September 12, 2011
There was all kinds of commotion going on in Las Vegas sports books Saturday night regarding the final score posted USC-Utah game. USC returned a blocked kick for an apparent touchdown in the final seconds while leading 17-14, but was ruled not a score by the officials because USC was called for unsportsmanlike conduct for running on the field before the play was over. Final Score: USC 17, Utah 14.
That was good enough for the sportsbooks. The wire services sent over the final score, it was confirmed and then posted just like any other game.
But two hours later, the Pac-12 conference and USC reviewed the play and overturned the decision made on the field and allowed the score making the 'official' final score 23-14. For bettors who laid 8 ½-points with USC, this was a god-send, or so it appeared. This is when the uproar started with USC bettors.
It is a rare occurrence to have this rule reffered to, but most sportsbooks have rules posted that state exactly what the policy is on overturned initial decisions. For most, that policy is to not recognize overturned decisions and only recognize what decision was made on the field of play. MGM Resorts, Wynn Las Vegas and Caesars properties opted to stay with their initial posted score of 17-14.
After consulting with the Nevada Gaming Control Board, a few other sportsbooks did un-post the initial score and re-posted it 23-14. Coast Resorts, South Point, Station Casinos and the Las Vegas Hilton all went that route and bit the bullet of already paying out some on Utah and then paying all of the USC -8.5 and -9 sides.
For those who cashed in on Utah during the two-hour window, they should consider themselves lucky. Those who had Utah that didn't cash on the game because of not getting to the book in time along with the others who bet USC and didn't get paid makes it the bad beat of the year. Either way, GCB is sure to get plenty of calls from upset customers.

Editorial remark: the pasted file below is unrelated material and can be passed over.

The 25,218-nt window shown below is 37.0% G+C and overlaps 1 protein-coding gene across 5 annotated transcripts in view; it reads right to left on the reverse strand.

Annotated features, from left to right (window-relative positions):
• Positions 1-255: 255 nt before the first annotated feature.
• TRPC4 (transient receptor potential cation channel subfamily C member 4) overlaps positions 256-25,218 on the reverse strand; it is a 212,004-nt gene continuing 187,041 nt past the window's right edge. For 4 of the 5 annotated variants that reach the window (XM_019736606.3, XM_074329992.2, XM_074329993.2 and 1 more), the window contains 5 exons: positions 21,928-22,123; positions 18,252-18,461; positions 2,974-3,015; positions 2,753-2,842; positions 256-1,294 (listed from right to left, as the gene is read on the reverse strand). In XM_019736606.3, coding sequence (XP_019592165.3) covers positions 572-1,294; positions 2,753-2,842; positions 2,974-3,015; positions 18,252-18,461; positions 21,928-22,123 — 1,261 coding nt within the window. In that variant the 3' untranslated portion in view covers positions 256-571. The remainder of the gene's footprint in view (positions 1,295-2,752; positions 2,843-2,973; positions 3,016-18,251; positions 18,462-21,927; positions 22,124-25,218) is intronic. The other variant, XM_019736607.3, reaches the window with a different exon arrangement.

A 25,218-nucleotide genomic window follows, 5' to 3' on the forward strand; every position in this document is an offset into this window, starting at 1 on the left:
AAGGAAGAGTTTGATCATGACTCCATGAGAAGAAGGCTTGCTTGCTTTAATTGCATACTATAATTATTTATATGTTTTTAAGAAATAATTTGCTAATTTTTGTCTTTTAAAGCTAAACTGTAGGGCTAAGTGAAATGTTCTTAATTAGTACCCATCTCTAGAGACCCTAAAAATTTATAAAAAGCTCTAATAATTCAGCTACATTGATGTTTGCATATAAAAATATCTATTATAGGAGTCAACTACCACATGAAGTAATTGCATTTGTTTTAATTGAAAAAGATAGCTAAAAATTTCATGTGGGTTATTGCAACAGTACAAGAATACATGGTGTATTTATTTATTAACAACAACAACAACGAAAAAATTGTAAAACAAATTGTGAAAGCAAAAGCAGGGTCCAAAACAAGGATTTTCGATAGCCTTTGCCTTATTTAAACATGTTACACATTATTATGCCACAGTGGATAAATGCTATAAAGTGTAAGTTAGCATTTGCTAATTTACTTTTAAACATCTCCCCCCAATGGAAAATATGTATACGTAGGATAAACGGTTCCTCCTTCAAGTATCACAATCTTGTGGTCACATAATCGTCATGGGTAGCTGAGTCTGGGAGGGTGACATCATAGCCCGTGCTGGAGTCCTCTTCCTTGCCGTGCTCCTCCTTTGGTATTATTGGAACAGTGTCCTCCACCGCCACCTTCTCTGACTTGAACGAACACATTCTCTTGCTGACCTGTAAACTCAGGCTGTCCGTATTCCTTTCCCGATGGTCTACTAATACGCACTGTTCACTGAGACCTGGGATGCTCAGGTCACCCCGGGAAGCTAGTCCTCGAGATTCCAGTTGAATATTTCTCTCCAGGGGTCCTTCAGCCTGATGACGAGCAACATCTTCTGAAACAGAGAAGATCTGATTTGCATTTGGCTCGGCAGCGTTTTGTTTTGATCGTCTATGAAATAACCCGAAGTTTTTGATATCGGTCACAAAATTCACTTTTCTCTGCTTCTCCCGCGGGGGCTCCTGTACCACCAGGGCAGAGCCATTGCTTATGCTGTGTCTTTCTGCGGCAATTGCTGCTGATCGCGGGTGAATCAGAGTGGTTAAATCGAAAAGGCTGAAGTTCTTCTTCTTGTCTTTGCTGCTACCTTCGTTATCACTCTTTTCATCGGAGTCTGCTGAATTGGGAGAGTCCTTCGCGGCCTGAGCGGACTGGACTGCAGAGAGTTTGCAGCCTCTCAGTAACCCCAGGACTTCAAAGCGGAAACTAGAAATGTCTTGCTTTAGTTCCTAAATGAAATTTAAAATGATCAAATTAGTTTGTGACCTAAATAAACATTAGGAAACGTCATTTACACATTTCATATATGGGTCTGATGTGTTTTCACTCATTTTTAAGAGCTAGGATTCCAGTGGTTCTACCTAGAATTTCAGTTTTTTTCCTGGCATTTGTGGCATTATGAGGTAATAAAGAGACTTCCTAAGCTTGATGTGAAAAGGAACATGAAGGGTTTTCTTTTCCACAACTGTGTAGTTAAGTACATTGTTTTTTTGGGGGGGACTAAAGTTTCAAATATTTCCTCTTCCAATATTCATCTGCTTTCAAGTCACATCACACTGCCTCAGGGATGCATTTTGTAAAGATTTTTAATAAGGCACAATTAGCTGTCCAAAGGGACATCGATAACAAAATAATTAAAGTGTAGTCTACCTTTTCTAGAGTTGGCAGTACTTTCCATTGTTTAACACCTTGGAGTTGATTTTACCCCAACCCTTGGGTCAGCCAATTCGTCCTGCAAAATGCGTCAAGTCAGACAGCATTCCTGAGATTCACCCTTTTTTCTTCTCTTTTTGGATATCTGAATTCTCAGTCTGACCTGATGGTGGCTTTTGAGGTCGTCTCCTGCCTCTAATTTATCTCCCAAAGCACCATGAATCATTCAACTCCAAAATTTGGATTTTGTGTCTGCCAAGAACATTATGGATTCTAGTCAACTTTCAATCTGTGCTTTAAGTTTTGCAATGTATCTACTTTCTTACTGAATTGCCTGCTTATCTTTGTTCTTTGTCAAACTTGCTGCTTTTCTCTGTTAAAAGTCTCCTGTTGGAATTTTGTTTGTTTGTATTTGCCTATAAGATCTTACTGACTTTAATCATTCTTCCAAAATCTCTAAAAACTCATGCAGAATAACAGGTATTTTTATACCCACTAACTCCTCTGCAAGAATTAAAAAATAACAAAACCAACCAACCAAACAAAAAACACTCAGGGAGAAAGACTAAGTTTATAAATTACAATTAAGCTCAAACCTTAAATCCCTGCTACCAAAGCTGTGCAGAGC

Station Casinos got such an outcry from their bettors on each side of the game that they eventually decided to pay both sides, not including those that laid the early number of -10 and -9 ½ with USC.
The real question is this entire matter is why the Pac-12 commissioner was reviewing a play at 10:30 in the evening when that score in question had no bearing on the outcome of the game? USC won and Utah lost, that should have been all that mattered.
When looking at what the universal point spread around the world was, the decision by the conference should raise some eye-brows with the NCAA. Would someone with the authority to change a score do so because of the spread? Doubtful.
It may be a mere coincidence and someone just doing their due diligence to have the new celebration rules be interpreted properly, but nevertheless, it is kind of suspicious.
If the score had been 34-14, with the spread not in question, would there have been as much dedication into the getting the score correct? Possibly.
And does this now set a precedent for other conferences to follow suit with the power they have over their schools in overturning decisions.
Let's hope it's just an isolated thing that never happens again because if something like this becomes commonplace, sportsbooks will have to protect themselves more which would mean longer delays in posting games.